"I am a Christian theologian. People assume I am supposed to be able to answer that question. I have no idea how to answer that question. If anything, what I have learned over the years as a Christian theologian is that none of us should try to answer such questions. Our humanity demands that we ask them, but if we are wise we should then remain silent. I do think I was writing autobiographically when I wrote Naming the Silences: God, Medicine, and the Problem of Suffering. The argument of the book against theodicies was hard learned. When Christianity is assumed to be an 'answer' that makes the world intelligible, it reflects and accommodated church committed to assuring Christians that the way things are is the way things have to be. Such 'answers' cannot help but turn Christianity into an explanation. For me, learning to be a Christian has meant learning to live without answers. Indeed, to learn to live in this way is what makes being a Christian so wonderful. Faith is but a name for learning how to go on without knowing the answers. That is to put the matter too simply, but at least such a claim might suggest why I find that being a Christian makes life so damned interesting."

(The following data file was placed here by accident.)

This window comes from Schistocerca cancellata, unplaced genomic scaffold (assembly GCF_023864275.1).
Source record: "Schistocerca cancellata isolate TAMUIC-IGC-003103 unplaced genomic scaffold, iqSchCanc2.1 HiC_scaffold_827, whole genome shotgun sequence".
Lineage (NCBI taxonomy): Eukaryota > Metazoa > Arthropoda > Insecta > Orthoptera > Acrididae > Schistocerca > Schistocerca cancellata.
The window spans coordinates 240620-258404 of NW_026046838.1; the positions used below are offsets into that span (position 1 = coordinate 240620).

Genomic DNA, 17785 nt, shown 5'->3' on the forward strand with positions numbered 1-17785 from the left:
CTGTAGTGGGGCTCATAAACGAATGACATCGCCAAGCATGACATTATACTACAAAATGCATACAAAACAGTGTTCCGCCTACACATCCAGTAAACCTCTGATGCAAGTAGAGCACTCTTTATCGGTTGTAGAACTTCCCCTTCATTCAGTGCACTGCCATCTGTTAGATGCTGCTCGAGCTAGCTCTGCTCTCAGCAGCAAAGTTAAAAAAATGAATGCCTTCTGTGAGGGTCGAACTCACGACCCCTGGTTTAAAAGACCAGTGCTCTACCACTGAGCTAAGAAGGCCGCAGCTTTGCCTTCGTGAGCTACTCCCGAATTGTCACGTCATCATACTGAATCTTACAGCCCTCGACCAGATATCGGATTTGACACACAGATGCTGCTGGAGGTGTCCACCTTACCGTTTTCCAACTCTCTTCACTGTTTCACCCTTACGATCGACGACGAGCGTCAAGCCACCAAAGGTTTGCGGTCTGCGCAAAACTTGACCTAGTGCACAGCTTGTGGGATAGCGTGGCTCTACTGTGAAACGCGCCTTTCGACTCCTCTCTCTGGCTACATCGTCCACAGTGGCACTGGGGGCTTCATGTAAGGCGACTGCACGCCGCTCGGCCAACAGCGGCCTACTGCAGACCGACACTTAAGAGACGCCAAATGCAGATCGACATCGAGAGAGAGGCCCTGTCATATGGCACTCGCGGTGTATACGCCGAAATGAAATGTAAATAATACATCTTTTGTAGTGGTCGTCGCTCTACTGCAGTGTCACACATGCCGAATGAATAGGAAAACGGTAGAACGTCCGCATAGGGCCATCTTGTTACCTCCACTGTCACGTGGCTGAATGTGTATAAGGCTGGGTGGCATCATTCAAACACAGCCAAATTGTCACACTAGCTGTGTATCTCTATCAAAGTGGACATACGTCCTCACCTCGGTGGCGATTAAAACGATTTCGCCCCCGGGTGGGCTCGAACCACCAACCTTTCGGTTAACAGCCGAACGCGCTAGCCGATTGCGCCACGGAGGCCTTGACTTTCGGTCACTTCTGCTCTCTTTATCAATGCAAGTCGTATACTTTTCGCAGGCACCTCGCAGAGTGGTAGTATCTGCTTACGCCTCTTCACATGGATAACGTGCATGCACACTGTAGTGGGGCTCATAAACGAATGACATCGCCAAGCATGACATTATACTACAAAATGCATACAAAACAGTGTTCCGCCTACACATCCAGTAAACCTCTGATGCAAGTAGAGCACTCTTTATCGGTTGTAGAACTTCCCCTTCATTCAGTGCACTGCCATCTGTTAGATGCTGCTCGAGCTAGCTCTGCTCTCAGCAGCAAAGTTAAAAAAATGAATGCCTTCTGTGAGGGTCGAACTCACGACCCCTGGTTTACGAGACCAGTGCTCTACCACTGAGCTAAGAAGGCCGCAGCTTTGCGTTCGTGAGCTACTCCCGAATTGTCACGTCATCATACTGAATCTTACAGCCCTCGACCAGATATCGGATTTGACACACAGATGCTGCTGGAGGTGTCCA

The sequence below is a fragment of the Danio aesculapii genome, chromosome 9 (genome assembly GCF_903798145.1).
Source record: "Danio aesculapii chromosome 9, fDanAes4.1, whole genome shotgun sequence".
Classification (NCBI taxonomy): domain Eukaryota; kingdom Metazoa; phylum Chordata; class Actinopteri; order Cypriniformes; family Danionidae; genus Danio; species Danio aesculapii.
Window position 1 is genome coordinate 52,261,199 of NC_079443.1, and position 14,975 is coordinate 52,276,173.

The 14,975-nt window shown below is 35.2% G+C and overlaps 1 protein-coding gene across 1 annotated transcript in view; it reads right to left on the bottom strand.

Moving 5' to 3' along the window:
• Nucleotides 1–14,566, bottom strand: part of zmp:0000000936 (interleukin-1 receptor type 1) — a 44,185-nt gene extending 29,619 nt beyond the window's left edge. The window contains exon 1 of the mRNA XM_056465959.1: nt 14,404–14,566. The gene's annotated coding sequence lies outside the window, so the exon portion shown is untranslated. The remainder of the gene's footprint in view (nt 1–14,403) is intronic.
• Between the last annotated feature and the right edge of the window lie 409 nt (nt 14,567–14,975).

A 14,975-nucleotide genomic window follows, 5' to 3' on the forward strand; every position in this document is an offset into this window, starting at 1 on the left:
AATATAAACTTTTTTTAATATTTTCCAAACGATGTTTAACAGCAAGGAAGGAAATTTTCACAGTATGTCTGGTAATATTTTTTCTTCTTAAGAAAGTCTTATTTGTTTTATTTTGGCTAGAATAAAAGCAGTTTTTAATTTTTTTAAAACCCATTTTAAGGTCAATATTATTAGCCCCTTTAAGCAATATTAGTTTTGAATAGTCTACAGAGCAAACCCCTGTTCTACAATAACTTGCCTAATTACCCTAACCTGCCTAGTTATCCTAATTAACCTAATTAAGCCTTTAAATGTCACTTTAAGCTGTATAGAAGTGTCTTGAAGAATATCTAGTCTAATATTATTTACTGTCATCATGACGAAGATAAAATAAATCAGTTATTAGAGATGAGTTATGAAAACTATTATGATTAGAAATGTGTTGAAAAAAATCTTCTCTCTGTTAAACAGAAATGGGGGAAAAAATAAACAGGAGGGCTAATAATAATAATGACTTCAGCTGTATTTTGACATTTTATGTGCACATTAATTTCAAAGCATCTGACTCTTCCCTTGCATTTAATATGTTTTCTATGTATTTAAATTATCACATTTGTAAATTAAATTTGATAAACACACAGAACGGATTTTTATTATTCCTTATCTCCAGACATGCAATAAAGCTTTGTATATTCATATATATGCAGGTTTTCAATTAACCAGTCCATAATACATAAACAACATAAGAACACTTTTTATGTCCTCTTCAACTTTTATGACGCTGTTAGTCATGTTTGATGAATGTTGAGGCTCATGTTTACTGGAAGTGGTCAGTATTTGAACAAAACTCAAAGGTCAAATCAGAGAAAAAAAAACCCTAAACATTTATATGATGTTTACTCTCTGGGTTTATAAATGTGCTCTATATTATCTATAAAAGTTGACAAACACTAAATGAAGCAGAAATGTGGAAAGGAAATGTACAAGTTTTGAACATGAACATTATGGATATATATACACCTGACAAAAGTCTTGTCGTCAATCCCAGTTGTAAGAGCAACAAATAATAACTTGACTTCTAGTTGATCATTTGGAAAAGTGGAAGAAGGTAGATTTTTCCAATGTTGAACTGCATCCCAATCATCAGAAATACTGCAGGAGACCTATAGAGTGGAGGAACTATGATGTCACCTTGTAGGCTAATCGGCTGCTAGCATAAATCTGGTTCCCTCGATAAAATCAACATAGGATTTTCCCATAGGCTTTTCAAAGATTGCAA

Thoughts here? Benji, I was thinking of this excerpt in light of the link you posted a few days ago to the woman who "disallowed" God from being a part of her home.